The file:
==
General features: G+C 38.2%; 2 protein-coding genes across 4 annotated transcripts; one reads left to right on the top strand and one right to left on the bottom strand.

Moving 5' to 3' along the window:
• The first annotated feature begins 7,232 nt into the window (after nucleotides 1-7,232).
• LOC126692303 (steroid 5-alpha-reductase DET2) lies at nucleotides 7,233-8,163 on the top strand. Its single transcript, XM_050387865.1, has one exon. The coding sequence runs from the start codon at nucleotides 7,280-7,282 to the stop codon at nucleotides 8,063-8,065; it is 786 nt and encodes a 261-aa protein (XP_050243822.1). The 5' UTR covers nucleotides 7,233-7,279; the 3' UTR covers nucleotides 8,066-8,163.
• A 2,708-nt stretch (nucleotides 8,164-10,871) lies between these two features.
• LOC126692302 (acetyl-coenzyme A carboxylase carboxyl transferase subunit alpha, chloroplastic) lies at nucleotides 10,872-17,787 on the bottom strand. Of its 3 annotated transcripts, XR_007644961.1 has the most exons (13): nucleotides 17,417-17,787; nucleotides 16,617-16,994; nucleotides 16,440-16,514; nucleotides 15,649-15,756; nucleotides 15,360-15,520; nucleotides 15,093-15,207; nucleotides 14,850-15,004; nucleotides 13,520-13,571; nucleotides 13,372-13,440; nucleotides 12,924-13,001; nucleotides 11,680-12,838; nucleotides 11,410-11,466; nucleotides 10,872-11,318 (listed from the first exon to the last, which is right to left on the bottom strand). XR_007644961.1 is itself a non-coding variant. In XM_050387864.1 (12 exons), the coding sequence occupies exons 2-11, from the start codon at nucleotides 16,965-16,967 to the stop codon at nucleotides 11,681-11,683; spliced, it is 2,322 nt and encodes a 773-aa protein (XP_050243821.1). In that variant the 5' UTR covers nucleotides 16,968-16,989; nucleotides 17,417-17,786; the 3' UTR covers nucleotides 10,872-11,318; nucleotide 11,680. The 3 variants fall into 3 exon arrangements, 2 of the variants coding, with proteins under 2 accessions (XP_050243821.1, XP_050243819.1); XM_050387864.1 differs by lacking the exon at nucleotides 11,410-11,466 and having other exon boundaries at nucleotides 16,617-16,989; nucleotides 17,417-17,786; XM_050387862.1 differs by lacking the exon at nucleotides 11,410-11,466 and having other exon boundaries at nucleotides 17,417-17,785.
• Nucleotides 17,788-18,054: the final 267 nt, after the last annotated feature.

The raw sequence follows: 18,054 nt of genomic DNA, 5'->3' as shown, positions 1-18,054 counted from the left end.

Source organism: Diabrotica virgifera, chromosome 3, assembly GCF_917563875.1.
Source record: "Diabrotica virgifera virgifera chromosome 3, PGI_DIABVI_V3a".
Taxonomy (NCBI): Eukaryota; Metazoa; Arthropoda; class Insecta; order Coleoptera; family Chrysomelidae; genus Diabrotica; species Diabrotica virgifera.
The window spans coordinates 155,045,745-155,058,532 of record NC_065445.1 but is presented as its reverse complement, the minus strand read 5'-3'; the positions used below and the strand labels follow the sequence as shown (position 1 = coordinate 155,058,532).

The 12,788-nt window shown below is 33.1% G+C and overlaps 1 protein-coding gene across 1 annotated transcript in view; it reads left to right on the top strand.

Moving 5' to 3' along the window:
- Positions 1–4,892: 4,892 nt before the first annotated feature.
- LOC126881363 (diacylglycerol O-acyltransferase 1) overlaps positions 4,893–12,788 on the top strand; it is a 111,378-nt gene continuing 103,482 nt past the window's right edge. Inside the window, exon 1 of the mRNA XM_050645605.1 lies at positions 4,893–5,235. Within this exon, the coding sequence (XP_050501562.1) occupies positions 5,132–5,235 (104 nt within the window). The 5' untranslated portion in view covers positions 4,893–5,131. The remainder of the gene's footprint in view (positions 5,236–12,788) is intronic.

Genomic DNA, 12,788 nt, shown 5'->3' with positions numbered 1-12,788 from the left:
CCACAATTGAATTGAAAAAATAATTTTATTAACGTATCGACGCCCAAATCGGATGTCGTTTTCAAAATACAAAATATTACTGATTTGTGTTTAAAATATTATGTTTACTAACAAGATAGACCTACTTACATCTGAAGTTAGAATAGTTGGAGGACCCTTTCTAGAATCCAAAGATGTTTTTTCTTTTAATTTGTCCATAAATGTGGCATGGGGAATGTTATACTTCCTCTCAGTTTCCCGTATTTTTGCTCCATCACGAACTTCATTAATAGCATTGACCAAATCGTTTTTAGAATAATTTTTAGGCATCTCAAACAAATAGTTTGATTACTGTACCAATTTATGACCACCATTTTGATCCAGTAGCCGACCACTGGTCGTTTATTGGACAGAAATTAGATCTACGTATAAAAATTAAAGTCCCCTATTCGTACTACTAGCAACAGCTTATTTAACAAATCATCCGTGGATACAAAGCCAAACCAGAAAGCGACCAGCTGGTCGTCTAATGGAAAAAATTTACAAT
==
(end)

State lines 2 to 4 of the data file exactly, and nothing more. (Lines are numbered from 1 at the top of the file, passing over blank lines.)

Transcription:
Moving 5' to 3' along the window:
• The first annotated feature begins 7,232 nt into the window (after nucleotides 1-7,232).
• LOC126692303 (steroid 5-alpha-reductase DET2) lies at nucleotides 7,233-8,163 on the top strand. Its single transcript, XM_050387865.1, has one exon. The coding sequence runs from the start codon at nucleotides 7,280-7,282 to the stop codon at nucleotides 8,063-8,065; it is 786 nt and encodes a 261-aa protein (XP_050243822.1). The 5' UTR covers nucleotides 7,233-7,279; the 3' UTR covers nucleotides 8,066-8,163.